In response to global complaints claiming many port reception facilities to be inadequate, the Marine Environment Protection Committee (MEPC), part of the International Maritime Organisation, proposed a plan in 2006 to improve port reception facilities worldwide. But Heldewier says the cruising community is yet to see the fruits of the plan.

“Not all ports have recycling available. Some provide services, but once you do an inspection you realise there are better ways to manage it than what they’re offering,” she says.

“If you are responsible for making waste, you are responsible for managing it.”

“When that happens we try to hold on to the recyclable material for as long as possible, but sometimes we have to land recycling as a solid waste.”

Lack of communication between port authorities and waste disposal and recycling vendors also means vessels must repeatedly research vendor options before landing, wasting time and money on a process that could be coordinated at port level.

With the view of consolidating such information, the MEPC established a port reception facilities database in 2007, but it has yet to be fully utilised.

There are also issues with the fee structures of some ports that generate unnecessary expenses for cruise ships. At some ports, such as in the Mediterranean, it is mandatory for vessels to land hazardous waste.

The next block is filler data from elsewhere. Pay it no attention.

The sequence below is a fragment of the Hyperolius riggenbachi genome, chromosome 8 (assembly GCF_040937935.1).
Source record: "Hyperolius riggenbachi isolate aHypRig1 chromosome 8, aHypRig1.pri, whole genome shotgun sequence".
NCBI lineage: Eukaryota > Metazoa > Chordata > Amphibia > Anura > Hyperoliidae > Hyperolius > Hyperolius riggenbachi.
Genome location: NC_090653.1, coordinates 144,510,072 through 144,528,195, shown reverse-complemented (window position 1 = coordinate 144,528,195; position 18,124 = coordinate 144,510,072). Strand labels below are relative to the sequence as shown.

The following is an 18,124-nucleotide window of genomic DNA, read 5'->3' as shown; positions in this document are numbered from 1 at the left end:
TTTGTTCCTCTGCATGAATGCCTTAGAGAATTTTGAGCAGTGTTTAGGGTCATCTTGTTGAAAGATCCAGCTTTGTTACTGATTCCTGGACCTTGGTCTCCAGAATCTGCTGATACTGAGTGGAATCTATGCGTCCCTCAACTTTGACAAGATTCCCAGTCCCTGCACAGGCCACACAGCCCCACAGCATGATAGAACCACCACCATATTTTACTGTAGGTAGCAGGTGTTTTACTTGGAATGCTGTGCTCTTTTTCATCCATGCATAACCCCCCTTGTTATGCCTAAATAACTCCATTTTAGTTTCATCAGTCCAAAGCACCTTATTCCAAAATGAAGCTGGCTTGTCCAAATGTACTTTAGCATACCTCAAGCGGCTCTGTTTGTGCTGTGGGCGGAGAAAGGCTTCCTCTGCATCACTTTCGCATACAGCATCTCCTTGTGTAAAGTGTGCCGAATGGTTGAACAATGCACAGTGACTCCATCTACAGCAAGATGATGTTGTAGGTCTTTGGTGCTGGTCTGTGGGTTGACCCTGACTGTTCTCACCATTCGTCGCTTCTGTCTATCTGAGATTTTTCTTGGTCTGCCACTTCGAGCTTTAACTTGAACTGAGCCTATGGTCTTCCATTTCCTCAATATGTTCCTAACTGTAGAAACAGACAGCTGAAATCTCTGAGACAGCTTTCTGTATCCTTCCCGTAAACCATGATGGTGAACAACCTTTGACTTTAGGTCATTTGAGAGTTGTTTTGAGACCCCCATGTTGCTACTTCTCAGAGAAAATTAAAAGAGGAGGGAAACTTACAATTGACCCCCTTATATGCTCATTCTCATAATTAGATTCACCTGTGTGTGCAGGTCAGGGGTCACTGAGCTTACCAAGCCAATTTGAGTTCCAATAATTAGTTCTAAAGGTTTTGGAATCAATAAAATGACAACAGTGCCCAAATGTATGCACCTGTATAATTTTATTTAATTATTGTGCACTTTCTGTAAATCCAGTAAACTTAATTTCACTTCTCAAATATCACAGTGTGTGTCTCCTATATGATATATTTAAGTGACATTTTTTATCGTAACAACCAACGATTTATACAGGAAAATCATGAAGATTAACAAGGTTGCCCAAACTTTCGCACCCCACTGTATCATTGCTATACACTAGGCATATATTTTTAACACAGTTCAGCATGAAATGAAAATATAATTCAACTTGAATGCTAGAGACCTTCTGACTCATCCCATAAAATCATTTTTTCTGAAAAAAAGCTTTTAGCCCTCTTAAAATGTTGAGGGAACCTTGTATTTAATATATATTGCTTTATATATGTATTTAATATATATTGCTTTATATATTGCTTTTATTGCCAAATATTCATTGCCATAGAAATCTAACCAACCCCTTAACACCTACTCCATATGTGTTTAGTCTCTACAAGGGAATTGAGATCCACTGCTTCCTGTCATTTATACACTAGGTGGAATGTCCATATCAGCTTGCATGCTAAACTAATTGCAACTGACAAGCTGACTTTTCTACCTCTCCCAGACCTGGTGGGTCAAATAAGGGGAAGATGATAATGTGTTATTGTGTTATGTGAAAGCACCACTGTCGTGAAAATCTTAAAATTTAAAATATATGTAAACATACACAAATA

When sailing from between ports in close proximity, cruise ships will often not have any waste to land, but are required to pay the fee regardless. WFrom an operator’s point of view it can be very frustrating,” says Heldewier. “That’s where countries need to coordinate and respect the each other’s protocols.”

Effecting change on issues such as these takes time, and a great deal of effort on the cruise line’s part to nurture the port and ship relationship. “Things can change, but it takes time and you have to be very proactive,” observes Heldewier. “We have worked closely with some ports where we land the materials, and in the last ten years I can say that most of the items that we can recycle are being recycled.”

New technologies

As part of Carnival’s commitment to ISO 14001, the cruise line must continuously strive to reduce its waste output, and central to this is keeping abreast with the latest technologies. Many of the waste management technologies introduced into Carnival’s fleet are concerned with prevention rather than cure. In minimising grey and black water (sewage), for instance, Carnival has adopted the view that less is … less. “The less water we use, the less water we’ll have to buy, and the less we’ll have to discharge,” says Heldewier.